This is the part one of a lighting talk I’m giving at the SQL Saturday Edmonton Speaker Idol Contest. Imagine I’m actually speaking the words below and showing some of the images on slides and/or doing a demo. Code can be found here.
This is a rough draft so constructive feedback at email@example.com is much appreciated.
Skip ahead to Part 2 if don’t feel like reading all of part 1.
Developer Bud wants to create a new application to track the board games he and his friends play. He wants a simple website where him and his buddies can login to update the results from the board games they have played. Being a .NET Developer he creates a ASP.NET MVC Core application with individual authentication.
By default this new application uses Entity Framework which is a object-relational mapping (ORM) framework. Since he picked to use authentication the default ASP.NET application has a migration file that defines the authentication tables.
Even if you don’t understand C# you can probably see the above is describing a database but is not the usual SQL DDL. We will return to this file later, for now lets continue to follow Bud.
Next he compiles and runs the application to make sure it works. It loads up and looks like the below.
Everything looks good but when he tries to create a new user he gets the following error:
Following the advice he runs the migration. Actually before he runs the migration he changes the connection string to point to his SQL Server instance instead of the SQL Server local DB:
Then Bud runs the command to update the database:
Update (Dec 5th, 2018): Added the Bud successfully runs the application section below and changed some text at the end or part 1.
Bud runs the application again and this time when he registers there are no errors and he is successfully registered.
Bud doesn’t care about the underlying database that was created. Well, that is not true, he does care about it but the same way most of us care about our car engine. We only care about our care engine if the car won’t start. If the car gets us from point A to point B then we don’t really care about the engine.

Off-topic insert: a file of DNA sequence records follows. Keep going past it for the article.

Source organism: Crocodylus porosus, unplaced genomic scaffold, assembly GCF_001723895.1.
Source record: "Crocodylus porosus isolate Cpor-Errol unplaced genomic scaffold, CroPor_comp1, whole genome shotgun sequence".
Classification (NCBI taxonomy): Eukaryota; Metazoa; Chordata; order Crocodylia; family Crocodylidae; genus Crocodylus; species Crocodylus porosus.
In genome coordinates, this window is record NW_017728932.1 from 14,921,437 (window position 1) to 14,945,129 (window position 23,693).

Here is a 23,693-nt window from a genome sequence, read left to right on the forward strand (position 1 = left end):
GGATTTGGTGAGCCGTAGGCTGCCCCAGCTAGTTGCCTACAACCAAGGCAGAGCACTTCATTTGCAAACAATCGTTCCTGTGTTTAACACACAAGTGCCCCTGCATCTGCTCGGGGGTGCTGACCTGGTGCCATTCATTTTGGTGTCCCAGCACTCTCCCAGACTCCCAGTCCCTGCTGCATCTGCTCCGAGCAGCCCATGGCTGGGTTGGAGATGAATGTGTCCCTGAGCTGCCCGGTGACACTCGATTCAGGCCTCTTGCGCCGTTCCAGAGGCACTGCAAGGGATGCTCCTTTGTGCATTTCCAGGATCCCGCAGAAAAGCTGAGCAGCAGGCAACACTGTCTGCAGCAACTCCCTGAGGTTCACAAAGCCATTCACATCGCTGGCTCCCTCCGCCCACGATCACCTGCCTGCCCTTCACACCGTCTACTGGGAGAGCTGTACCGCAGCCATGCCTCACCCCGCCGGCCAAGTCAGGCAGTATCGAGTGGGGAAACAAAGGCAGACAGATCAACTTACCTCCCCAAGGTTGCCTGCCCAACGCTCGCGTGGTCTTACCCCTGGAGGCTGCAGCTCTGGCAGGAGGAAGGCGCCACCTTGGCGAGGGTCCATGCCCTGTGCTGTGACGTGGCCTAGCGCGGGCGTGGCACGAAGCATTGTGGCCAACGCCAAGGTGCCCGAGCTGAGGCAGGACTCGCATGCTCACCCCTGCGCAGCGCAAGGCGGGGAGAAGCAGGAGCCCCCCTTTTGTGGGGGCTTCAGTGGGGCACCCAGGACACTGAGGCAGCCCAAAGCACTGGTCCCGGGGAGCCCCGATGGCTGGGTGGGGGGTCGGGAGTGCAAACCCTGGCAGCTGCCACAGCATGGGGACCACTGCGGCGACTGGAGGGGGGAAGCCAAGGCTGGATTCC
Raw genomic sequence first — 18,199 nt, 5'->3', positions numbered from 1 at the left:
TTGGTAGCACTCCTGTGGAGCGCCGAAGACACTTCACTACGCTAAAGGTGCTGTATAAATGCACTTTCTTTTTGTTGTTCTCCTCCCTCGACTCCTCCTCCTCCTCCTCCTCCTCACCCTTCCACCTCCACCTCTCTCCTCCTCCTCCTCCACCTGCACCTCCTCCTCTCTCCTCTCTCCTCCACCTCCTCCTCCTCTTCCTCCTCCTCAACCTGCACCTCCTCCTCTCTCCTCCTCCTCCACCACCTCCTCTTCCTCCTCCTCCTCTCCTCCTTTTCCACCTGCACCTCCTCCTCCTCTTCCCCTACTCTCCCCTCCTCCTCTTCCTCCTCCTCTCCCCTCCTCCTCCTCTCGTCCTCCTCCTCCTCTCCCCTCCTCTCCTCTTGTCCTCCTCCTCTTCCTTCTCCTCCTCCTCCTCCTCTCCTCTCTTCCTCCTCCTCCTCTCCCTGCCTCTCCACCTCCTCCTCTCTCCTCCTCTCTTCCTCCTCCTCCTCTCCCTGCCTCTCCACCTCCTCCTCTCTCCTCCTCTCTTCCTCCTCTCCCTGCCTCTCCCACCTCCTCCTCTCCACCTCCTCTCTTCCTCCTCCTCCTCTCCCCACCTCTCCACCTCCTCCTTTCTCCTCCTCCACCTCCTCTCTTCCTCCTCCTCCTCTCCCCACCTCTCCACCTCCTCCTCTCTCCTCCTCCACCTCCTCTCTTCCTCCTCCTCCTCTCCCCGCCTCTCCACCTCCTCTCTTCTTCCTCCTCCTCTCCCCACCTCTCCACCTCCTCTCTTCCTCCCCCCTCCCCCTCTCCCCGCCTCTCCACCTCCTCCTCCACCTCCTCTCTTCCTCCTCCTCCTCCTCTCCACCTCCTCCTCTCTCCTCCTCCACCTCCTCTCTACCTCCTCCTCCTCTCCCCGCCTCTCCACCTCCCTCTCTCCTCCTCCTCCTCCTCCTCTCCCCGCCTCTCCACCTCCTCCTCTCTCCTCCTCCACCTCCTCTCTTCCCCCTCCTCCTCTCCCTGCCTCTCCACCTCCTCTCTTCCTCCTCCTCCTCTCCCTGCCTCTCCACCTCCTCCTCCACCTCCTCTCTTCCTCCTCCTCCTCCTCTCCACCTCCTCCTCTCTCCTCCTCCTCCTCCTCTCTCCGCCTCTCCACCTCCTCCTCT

Bud doesn’t do this but because we are omnipotent DBAs (are all DBAs omnipotent?) we will peek behind the curtains at the generated database. And here it is, a new database with some authentication tables.
From a developer point of view this is great. Bud didn’t have to write a single line of SQL. He didn’t didn’t even have to open up SQL Server, the database was just magically created.
This is just the beginning. Later Bud will create more tables in code to track what buddies have which played which games. He will do this without writing DDL and access the data with little to no SQL.
I imagine from a DBAs point of view this is a bit strange. Don’t you start a new application by creating the database ERD first? How did Visual Studio create the database? Is the created database any good? What about the auto-generated CRUD SQL? Wait, what about the indexes?
Continue to part two of the talk. You can find the code for this talk here. As I said above, this is a rough draft so constructive feedback at firstname.lastname@example.org is much appreciated.